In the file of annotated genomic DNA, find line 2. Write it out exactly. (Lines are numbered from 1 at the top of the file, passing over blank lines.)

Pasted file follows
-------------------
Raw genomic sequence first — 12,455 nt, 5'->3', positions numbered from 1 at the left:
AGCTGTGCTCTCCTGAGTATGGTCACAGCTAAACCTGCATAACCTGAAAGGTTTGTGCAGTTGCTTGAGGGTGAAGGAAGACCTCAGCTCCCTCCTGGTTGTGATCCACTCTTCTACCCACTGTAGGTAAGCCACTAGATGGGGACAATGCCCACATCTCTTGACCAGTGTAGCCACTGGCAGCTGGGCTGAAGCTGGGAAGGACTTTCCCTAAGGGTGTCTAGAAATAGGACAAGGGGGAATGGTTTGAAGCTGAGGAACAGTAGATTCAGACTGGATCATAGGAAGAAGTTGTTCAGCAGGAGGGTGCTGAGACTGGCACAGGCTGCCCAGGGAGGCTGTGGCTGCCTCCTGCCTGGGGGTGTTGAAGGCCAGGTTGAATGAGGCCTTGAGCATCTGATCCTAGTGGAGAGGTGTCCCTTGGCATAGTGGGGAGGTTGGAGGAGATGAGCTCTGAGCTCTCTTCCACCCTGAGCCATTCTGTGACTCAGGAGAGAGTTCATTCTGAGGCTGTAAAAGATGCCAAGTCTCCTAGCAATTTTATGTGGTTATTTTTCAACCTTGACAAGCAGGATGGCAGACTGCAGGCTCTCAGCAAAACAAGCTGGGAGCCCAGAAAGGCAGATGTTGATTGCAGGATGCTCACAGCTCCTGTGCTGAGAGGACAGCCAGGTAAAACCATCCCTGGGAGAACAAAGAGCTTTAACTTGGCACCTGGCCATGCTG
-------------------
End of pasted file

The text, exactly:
AGCTGTGCTCTCCTGAGTATGGTCACAGCTAAACCTGCATAACCTGAAAGGTTTGTGCAGTTGCTTGAGGGTGAAGGAAGACCTCAGCTCCCTCCTGGTTGTGATCCACTCTTCTACCCACTGTAGGTAAGCCACTAGATGGGGACAATGCCCACATCTCTTGACCAGTGTAGCCACTGGCAGCTGGGCTGAAGCTGGGAAGGACTTTCCCTAAGGGTGTCTAGAAATAGGACAAGGGGGAATGGTTTGAAGCTGAGGAACAGTAGATTCAGACTGGATCATAGGAAGAAGTTGTTCAGCAGGAGGGTGCTGAGACTGGCACAGGCTGCCCAGGGAGGCTGTGGCTGCCTCCTGCCTGGGGGTGTTGAAGGCCAGGTTGAATGAGGCCTTGAGCATCTGATCCTAGTGGAGAGGTGTCCCTTGGCATAGTGGGGAGGTTGGAGGAGATGAGCTCTGAGCTCTCTTCCACCCTGAGCCATTCTGTGACTCAGGAGAGAGTTCATTCTGAGGCTGTAAAAGATGCCAAGTCTCCTAGCAATTTTATGTGGTTATTTTTCAACCTTGACAAGCAGGATGGCAGACTGCAGGCTCTCAGCAAAACAAGCTGGGAGCCCAGAAAGGCAGATGTTGATTGCAGGATGCTCACAGCTCCTGTGCTGAGAGGACAGCCAGGTAAAACCATCCCTGGGAGAACAAAGAGCTTTAACTTGGCACCTGGCCATGCTG